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ARTICLE |

CLINICAL SPIROGRAPHY:  SPIROGRAMS AND THEIR SIGNIFICANCE

JOHANNES M. NIELSEN, M.D.; PAUL ROTH, M.D.
Arch Intern Med (Chic). 1929;43(1):132-138. doi:10.1001/archinte.1929.00130240135012.
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ABSTRACT

Since 1923, all determinations of the basal metabolic rate conducted in the Battle Creek Sanitarium Clinic have been made by the graphic method. These graphs form the subject of our present study. We have chosen to call them spirograms to differentiate them from the numerous other types of graphs used in medicine.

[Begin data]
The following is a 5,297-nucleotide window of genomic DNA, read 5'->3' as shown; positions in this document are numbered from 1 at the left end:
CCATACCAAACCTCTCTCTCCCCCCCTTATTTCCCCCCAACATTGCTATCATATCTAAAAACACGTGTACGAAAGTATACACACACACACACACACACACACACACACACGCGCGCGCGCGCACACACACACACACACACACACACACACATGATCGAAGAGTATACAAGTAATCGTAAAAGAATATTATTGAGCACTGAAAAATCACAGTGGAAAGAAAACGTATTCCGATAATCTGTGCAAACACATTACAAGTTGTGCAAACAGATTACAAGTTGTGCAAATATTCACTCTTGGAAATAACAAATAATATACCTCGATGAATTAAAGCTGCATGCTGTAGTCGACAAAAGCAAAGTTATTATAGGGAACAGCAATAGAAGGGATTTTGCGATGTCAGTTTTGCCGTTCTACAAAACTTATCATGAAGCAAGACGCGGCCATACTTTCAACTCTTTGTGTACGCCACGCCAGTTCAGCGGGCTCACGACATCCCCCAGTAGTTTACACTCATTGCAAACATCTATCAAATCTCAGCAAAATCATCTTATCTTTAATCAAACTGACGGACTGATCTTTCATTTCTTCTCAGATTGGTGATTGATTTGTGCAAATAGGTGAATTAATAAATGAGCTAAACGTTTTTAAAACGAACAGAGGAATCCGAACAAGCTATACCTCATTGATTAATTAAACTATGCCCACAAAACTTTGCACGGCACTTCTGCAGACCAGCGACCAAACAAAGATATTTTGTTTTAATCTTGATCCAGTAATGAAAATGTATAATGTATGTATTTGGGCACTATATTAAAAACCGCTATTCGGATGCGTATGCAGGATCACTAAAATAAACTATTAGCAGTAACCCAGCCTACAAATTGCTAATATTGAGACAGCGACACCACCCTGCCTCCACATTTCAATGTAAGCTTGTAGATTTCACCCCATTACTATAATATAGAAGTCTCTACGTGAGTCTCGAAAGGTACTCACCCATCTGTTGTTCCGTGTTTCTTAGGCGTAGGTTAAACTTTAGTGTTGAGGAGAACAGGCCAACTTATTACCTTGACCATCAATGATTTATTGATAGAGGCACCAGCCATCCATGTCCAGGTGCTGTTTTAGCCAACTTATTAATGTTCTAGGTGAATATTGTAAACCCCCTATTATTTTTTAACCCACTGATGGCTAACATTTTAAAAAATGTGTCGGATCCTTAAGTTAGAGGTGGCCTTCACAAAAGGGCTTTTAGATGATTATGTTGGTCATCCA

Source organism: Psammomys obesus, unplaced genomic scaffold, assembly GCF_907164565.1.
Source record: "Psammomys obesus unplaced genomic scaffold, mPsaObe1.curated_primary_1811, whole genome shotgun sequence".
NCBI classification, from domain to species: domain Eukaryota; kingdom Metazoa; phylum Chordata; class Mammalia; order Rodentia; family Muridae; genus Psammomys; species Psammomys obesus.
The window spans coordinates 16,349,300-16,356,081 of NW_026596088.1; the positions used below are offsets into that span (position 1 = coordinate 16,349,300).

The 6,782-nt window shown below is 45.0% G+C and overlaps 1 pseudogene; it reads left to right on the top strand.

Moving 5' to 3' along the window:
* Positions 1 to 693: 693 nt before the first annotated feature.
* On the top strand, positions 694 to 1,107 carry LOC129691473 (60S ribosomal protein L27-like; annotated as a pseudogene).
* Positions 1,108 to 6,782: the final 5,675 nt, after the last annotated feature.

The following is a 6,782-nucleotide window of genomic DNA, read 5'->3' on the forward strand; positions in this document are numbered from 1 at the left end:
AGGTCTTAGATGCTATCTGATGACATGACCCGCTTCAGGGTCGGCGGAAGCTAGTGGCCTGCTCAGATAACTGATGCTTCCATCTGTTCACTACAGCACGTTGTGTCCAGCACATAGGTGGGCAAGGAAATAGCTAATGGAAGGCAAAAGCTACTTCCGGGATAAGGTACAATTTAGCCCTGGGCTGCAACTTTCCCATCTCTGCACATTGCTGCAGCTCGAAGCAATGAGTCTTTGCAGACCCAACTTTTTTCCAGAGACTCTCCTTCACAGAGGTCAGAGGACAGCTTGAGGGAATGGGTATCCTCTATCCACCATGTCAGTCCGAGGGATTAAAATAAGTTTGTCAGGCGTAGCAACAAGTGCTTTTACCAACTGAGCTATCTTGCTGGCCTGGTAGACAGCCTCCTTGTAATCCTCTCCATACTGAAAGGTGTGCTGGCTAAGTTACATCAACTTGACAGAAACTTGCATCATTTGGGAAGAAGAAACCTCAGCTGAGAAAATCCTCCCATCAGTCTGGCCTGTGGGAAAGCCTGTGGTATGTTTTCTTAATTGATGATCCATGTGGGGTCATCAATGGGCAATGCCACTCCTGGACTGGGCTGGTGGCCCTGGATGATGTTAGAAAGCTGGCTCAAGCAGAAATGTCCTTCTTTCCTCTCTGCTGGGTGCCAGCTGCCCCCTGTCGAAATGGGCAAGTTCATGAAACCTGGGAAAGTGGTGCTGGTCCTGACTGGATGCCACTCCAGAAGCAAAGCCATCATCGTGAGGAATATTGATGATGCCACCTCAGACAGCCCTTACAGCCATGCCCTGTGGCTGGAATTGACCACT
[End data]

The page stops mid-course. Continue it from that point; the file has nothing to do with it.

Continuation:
While a casual observation of these tracings gives the impression that every conceivable irregularity may be obtained, a closer inspection reveals that there is a certain order in the apparent chaos. One of us (P. R.) first noted that the spirograms could be divided into about ten types, each with definite characteristics. For the past four years all spirograms have thus been read and classified on a purely graphic basis by one technician. We take pains to state that the reader of the spirograms had not the slightest idea whether they had any clinical significance, but was interested

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